A one day training to improve health care capacity in conducting contact tracing during possible outbreak and alerts was conducted on Tuesday 18th October 2017.
The training was organised by the Disease Surveillance Response Unit with the support of the World Health Organisation (WHO) who sent two experts in this area, Dr Daniel Langat and Dr Emmanuel Musa.
Participating in this exercises were various health care workers, members of the police force and volunteers from Red Cross. The activity was initiated to rectify certain deficiencies in documentation and communication which came up during the plague alert of last week.
It was the Minister for Health, Mr Jean Paul Adam who opened the training with a thank you for the diligent work done by everyone during the peak of the alert, to put the plague threat under control.
“I am very proud of the response that we’ve had in such a short amount of time,” Minister Adam said. “The work that we have done has had immediate impact and the plague threat is very much under control in Seychelles.”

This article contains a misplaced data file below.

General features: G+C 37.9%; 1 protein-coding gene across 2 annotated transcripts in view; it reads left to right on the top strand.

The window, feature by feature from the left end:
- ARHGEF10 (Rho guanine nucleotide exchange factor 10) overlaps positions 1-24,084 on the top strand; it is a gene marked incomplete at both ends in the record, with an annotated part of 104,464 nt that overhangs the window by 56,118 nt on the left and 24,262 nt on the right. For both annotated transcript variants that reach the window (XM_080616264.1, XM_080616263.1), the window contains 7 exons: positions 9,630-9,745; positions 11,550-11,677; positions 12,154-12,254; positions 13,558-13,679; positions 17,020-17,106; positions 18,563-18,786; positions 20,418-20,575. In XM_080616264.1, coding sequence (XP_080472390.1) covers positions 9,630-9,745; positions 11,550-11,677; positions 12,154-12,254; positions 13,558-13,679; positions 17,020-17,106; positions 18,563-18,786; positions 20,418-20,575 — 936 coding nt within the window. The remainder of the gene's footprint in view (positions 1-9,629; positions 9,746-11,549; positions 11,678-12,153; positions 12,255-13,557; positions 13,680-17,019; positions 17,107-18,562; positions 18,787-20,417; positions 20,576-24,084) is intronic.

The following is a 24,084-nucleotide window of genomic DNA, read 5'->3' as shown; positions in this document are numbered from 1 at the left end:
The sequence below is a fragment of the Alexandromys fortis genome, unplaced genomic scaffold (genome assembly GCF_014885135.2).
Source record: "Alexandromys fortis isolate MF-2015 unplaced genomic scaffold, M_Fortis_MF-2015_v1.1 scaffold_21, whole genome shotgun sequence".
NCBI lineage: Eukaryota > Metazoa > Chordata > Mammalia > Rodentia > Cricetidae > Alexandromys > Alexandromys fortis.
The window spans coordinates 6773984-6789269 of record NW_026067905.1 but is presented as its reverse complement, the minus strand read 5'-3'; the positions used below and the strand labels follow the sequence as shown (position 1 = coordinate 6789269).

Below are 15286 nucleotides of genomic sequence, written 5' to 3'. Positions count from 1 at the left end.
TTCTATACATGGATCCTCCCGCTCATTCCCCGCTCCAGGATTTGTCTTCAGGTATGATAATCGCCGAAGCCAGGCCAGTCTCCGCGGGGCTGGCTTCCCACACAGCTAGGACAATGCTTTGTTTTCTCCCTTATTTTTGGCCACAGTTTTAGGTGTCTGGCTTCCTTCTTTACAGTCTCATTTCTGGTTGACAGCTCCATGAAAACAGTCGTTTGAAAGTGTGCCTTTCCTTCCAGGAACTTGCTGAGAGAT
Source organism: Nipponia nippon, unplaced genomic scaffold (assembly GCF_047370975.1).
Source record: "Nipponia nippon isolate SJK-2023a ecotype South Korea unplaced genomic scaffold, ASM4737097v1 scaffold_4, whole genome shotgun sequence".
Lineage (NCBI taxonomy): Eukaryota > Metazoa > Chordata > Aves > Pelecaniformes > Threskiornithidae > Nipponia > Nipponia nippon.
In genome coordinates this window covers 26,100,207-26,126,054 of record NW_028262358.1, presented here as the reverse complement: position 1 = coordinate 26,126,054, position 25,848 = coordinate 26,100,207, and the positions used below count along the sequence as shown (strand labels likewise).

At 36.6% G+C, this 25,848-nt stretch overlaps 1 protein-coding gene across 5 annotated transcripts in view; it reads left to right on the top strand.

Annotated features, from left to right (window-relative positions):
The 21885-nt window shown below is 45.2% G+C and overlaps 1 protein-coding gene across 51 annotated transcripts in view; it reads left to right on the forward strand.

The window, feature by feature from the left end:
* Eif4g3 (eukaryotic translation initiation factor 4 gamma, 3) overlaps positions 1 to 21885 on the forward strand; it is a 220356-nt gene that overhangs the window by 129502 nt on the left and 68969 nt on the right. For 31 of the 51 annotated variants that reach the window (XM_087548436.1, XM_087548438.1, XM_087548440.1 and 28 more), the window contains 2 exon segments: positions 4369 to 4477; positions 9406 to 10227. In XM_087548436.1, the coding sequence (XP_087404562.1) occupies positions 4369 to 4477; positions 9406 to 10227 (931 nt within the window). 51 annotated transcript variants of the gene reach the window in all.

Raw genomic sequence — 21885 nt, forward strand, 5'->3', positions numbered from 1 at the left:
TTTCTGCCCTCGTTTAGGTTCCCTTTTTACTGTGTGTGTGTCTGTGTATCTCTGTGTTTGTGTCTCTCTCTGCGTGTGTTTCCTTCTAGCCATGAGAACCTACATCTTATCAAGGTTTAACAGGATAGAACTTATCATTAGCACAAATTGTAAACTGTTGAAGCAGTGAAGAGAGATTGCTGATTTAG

Minister Adam stressed on the need to not resign the efforts despite the success in management but rather to identify areas of weakness and strengthen preparedness to better deal with any possible future situations.
“The training today is to say that we want to increase all our efforts, because we recognise that the problem is still on the rise in Madagascar and we have to be ready and prepared,” he added.
Those who attended the training were given adequate knowledge of the practise of contact tracing and the importance of gathering factual information.
Contact tracing is an important exercise to identify and follow-up of persons who may have come into contact with a person infected during an outbreak. All close contacts should be monitored for a set period following their last known exposure to the case or suspected case, and be isolated if they become ill. More than 1000 persons were identified during the contact tracing exercises of last week.
The Ministry of Health will be conducting further training to full equipped staff as well as volunteers with knowledge and practices for various crisis situations.